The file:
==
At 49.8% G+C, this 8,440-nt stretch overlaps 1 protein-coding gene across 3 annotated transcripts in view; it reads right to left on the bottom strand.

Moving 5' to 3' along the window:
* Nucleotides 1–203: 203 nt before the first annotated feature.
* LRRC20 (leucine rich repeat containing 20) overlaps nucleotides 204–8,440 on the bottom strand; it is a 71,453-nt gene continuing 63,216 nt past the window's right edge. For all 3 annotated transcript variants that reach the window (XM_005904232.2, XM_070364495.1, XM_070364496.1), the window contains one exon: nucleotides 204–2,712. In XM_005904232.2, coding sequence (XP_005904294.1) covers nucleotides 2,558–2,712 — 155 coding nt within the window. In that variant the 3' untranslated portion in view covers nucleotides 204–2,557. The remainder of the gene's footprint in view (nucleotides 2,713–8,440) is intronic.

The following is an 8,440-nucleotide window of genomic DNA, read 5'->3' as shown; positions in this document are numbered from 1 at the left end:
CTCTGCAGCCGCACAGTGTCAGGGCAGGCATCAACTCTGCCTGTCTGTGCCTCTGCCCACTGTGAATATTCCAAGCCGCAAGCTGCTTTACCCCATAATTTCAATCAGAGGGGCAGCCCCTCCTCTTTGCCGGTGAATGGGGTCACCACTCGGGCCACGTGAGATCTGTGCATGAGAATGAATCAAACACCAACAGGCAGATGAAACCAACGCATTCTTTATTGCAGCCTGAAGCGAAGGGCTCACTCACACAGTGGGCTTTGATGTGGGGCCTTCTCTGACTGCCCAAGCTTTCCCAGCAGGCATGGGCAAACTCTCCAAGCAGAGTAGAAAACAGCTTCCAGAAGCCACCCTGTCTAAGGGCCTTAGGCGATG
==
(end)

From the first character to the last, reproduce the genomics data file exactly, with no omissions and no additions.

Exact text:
At 49.8% G+C, this 8,440-nt stretch overlaps 1 protein-coding gene across 3 annotated transcripts in view; it reads right to left on the bottom strand.

Moving 5' to 3' along the window:
* Nucleotides 1–203: 203 nt before the first annotated feature.
* LRRC20 (leucine rich repeat containing 20) overlaps nucleotides 204–8,440 on the bottom strand; it is a 71,453-nt gene continuing 63,216 nt past the window's right edge. For all 3 annotated transcript variants that reach the window (XM_005904232.2, XM_070364495.1, XM_070364496.1), the window contains one exon: nucleotides 204–2,712. In XM_005904232.2, coding sequence (XP_005904294.1) covers nucleotides 2,558–2,712 — 155 coding nt within the window. In that variant the 3' untranslated portion in view covers nucleotides 204–2,557. The remainder of the gene's footprint in view (nucleotides 2,713–8,440) is intronic.

The following is an 8,440-nucleotide window of genomic DNA, read 5'->3' as shown; positions in this document are numbered from 1 at the left end:
CTCTGCAGCCGCACAGTGTCAGGGCAGGCATCAACTCTGCCTGTCTGTGCCTCTGCCCACTGTGAATATTCCAAGCCGCAAGCTGCTTTACCCCATAATTTCAATCAGAGGGGCAGCCCCTCCTCTTTGCCGGTGAATGGGGTCACCACTCGGGCCACGTGAGATCTGTGCATGAGAATGAATCAAACACCAACAGGCAGATGAAACCAACGCATTCTTTATTGCAGCCTGAAGCGAAGGGCTCACTCACACAGTGGGCTTTGATGTGGGGCCTTCTCTGACTGCCCAAGCTTTCCCAGCAGGCATGGGCAAACTCTCCAAGCAGAGTAGAAAACAGCTTCCAGAAGCCACCCTGTCTAAGGGCCTTAGGCGATG